Monday, August 24, 2009
Why Does Fostering a Strong Sense of Catholic Identity Require A Restrictive View of the Role of Lay Persons?
NCR reports today on the Vatican's decision to veto an election by the Maryknolls that would have resulted in a religious brother holding the position regional superior of the United States for the Maryknolls. The Vatican directed thata priest be chosen for the role. What prompts my post is the following:
"More broadly, the reluctance to see religious brothers elected to positions of authority over priests is part of a long-simmering debate in the church over how much power a lay person may exercise. ... The Vatican's tendency towards a restrictive view of the capacity of lay persons to exercise governance is generally understood as part of an effort to preserve the distinctiveness of the ordained priesthood, which in turn is driven by a desire to foster a strong sense of Catholic identity in contrast with secularism... "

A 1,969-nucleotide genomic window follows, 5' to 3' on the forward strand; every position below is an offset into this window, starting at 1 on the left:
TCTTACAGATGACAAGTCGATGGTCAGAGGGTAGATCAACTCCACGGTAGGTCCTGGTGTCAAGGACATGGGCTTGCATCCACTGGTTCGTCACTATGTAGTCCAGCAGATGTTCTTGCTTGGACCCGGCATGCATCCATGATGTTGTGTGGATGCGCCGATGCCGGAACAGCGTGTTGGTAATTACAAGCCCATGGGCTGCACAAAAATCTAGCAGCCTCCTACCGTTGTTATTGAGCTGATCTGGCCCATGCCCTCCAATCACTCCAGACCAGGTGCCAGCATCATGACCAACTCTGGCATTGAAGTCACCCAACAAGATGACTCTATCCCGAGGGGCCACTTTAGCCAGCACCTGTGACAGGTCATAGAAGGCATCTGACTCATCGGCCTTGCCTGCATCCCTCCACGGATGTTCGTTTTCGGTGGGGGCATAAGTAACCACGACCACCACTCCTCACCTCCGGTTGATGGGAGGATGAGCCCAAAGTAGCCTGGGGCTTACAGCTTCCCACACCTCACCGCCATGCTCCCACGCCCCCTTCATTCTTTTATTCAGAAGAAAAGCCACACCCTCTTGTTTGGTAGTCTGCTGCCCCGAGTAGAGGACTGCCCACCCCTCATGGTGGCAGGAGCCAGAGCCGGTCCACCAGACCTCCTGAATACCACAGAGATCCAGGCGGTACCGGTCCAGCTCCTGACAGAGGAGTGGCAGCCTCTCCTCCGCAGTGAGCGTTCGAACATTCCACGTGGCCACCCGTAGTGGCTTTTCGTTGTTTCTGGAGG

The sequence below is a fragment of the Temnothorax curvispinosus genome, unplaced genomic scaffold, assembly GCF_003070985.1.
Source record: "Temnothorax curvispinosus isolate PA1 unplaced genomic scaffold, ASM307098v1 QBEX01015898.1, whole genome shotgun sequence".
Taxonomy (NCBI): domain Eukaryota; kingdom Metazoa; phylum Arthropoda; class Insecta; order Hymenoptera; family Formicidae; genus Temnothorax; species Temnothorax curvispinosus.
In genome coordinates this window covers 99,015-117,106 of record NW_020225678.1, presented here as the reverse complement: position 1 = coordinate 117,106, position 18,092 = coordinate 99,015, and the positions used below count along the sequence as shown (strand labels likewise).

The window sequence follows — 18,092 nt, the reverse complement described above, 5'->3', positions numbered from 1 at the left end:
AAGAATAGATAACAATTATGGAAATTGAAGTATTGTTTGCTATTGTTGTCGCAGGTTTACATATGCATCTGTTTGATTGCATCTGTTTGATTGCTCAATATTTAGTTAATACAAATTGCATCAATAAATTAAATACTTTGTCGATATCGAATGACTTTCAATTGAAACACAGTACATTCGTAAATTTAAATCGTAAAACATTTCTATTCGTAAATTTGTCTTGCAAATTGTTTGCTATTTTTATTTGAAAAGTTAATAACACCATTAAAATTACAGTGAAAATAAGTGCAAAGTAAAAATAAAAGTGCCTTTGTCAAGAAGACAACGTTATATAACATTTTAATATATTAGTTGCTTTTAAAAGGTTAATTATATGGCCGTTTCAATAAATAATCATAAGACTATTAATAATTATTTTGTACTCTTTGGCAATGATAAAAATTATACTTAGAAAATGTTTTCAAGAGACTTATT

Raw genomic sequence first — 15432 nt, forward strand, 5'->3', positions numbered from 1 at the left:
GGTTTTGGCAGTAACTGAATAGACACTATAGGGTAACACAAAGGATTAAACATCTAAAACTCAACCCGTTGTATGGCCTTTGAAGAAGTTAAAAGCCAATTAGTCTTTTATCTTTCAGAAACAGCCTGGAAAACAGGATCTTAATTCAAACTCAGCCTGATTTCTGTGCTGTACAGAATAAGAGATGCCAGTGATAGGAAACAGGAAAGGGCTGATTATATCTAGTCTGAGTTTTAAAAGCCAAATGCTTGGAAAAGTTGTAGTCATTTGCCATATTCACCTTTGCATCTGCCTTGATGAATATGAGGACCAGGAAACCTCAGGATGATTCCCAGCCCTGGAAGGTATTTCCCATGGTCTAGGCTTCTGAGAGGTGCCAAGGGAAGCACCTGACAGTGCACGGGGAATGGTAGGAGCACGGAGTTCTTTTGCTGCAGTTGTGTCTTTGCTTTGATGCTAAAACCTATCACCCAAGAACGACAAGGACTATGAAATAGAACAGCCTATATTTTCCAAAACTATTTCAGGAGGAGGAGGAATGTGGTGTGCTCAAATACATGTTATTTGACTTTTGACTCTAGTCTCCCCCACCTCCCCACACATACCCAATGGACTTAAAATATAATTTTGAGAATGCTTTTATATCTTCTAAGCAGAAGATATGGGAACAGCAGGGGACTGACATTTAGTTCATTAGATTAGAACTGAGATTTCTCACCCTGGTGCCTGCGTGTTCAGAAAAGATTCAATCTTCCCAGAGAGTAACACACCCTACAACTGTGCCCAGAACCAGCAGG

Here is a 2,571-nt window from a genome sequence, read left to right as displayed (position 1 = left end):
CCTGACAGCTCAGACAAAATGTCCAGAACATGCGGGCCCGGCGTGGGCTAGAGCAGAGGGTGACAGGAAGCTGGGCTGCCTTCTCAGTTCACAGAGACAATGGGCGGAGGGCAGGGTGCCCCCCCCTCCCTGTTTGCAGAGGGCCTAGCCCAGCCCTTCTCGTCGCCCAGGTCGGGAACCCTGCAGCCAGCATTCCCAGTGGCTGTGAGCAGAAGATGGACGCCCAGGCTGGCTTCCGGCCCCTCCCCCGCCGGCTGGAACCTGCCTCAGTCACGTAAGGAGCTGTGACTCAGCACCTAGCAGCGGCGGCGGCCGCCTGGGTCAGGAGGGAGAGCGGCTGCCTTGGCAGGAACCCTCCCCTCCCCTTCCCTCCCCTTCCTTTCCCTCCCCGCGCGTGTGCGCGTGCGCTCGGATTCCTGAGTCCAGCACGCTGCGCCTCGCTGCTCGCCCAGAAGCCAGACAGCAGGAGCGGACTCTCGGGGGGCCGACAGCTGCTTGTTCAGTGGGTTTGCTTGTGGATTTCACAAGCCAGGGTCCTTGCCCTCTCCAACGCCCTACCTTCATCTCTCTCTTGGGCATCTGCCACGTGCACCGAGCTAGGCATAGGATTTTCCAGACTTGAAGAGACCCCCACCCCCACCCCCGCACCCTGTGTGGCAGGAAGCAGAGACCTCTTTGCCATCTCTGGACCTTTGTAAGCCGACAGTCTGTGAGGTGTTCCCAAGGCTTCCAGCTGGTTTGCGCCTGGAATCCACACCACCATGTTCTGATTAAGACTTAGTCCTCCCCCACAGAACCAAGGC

My post title poses the question I have in reading this: why does the desire to foster a strong sense of Catholic identity require that we have a restrictive view of the role of lay persons to exercise governance? We can certainly "preserve the distinctiveness of the ordained priesthood" (who, after all, are the only ones with certain authority, such as their role with respect to the sacraments of the Eucharist and Reconciliation), without saying lay persons can not exercise any governance authority. In what sense would appointment of a brother who has held various positions of authority and who was elected by a group primarily composed of priests fail to foster a strong sense of Catholic identity?